# Did you solve it? The infinite monkey theorem

Earlier today I set you the following puzzle, based on the idea that a monkey sat at a typewriter bashing random keys will eventually type out the complete works of Shakespeare. Here it is again with the solution.

The magic word

A monkey is sitting at a typewriter that has only 26 keys, one per letter of the alphabet. The monkey types at random, with a constant speed of one letter per second. It favours no letters: all letters at any second have a 1/26 probability of being typed.

Which of the following is greater?

a) the average time it will take the monkey to type “abracadabra”

b) the average time it will take the monkey to type “abracadabrx”

Before I get to the answer, some clarifications. When I say ‘the average time it will take the monkey to type abracadabra’, I do not mean how long it takes to type out the word ‘abracadabra’ on its own, which is always 11 seconds (or 10 seconds since the first letter is typed on zero seconds and the 11th letter is typed on the 10th second.) I mean the average of the time it takes to get to an ‘abracadabra’, either from the beginning of the experiment or from a previous appearance of ‘abracadabra’. Another way of phrasing the question would be: over the long run, which of ‘abracadabra’ or ‘abracadabrx’ appears more frequently? The one that is more frequent is the one it takes, on average, less time to get to.

Second, if the monkey types ‘abracadabracadabra’ this only counts as one ‘abracadabra’. Likewise, ‘abracadabrabracadabra’ is only one ‘abracadabra’. In other words, the monkey needs to type the word ‘abracadabra’ completely, and that counts as one appearance, and then the monkey needs to type it completely again for the next appearance.

Answer: a) is greater. On average we will have to wait longer for the monkey to to type ‘abracadabra’ than ‘abracadabrx’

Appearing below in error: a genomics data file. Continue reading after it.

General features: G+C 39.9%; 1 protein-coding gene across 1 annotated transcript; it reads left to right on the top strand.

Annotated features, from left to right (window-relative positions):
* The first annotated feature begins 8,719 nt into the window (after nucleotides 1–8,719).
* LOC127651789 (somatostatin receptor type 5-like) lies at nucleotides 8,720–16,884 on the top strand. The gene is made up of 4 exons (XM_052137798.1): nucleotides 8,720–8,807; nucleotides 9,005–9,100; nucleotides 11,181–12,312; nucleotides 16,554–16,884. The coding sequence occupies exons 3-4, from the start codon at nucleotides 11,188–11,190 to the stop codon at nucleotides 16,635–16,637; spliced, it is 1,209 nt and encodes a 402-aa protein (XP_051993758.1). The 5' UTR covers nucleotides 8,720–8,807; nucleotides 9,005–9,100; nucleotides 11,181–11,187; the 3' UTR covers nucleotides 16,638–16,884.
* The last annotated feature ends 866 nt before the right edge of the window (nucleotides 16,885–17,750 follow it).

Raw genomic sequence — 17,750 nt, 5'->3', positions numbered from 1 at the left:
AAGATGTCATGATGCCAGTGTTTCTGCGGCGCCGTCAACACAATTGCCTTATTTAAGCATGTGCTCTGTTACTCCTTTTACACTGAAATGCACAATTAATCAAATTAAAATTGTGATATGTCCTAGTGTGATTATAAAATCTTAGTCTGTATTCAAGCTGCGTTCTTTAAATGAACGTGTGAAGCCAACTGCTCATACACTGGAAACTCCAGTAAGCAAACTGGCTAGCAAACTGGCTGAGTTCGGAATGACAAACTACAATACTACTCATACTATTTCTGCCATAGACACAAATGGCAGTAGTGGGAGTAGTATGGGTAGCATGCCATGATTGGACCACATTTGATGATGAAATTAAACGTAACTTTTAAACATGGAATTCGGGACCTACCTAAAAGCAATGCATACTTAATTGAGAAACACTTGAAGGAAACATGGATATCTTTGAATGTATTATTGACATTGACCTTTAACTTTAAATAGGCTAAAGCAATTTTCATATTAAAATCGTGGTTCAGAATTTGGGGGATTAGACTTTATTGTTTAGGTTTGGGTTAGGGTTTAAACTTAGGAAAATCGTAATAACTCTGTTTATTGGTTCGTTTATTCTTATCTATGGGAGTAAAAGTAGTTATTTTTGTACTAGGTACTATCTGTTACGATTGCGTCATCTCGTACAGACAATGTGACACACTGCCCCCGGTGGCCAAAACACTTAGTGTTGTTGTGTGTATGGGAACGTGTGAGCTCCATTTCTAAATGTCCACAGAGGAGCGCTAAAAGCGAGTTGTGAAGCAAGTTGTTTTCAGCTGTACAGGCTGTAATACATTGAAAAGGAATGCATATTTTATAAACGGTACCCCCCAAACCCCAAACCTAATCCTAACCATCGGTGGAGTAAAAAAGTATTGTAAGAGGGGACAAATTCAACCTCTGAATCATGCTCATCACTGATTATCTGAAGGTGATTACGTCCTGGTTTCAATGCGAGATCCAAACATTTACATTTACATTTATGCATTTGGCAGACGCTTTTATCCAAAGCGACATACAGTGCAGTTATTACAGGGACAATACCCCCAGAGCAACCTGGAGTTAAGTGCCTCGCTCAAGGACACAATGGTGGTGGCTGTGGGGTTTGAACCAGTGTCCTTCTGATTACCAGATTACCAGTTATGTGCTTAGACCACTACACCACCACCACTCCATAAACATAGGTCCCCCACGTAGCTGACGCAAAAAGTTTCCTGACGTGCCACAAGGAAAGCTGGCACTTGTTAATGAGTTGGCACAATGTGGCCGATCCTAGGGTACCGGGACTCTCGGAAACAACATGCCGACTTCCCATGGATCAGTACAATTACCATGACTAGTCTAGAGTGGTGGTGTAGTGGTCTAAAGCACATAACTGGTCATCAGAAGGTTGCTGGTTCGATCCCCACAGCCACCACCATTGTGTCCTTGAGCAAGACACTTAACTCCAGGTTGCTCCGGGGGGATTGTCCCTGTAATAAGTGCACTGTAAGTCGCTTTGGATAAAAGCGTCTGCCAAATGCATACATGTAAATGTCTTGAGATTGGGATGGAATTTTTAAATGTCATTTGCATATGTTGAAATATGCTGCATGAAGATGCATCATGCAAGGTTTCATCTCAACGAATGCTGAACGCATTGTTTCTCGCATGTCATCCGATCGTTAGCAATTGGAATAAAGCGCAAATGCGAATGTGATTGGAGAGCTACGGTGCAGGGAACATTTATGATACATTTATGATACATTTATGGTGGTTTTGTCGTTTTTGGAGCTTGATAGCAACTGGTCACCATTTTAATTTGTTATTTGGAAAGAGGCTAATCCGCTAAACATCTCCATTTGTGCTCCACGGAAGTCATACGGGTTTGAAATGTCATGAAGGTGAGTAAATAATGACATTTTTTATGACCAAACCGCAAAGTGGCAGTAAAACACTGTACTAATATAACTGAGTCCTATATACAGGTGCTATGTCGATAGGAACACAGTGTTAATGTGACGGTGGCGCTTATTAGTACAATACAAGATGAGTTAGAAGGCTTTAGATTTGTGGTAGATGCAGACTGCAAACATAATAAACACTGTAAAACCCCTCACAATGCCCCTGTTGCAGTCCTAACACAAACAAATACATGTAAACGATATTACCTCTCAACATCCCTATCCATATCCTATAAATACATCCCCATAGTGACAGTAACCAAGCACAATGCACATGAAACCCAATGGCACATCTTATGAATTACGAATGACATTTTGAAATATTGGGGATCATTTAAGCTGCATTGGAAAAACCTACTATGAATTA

Workings: A good way to approach this problem is to consider what happens when the monkey has typed ‘abracadabr’.

Case 1: we’re looking at the average time it takes the monkey to type ‘abracadabra’.

If the monkey types an ‘a’, it has typed ‘abracadabra’. We’re done. If it doesn’t type an ‘a’, it fails and must start over. Either way, the monkey starts from scratch.

Case 2: we’re looking at the average time it takes the monkey to type ‘abracadabrx’.

If the monkey types an ‘x’, it has typed ‘abracadabrx’. We’re done. If it doesn’t type an ‘x’, it fails. But it does not start from scratch! There is a 1/26 chance the monkey will type an ‘a’, and if the monkey types an ‘a’, it will start from ‘abra’, in other words, with four letters in place already.

This reasoning explains why ‘abracadabra’s happen less often on average than ‘abracadabrx’s.

In fact, on average, you will get an ‘abracadabrx’ about five days sooner than an ‘abracadabra’ – even though the average time it takes to get either of them is around 100 million years.

How do I know? The calculation appears in a new puzzle book The Price of Cake: And 99 Other Classic Mathematical Riddles, by Clément Deslandes and Guillaume Deslandes. Their explanation of the solution goes into more detail than I have done here, and if you are interested in knowing more, I recommend it.

I hope you enjoyed today’s puzzle. I’ll be back in two weeks.

I set a puzzle here every two weeks on a Monday. I’m always on the look-out for great puzzles. If you would like to suggest one, email me.

I give school talks about maths and puzzles (online and in person). If your school is interested please get in touch.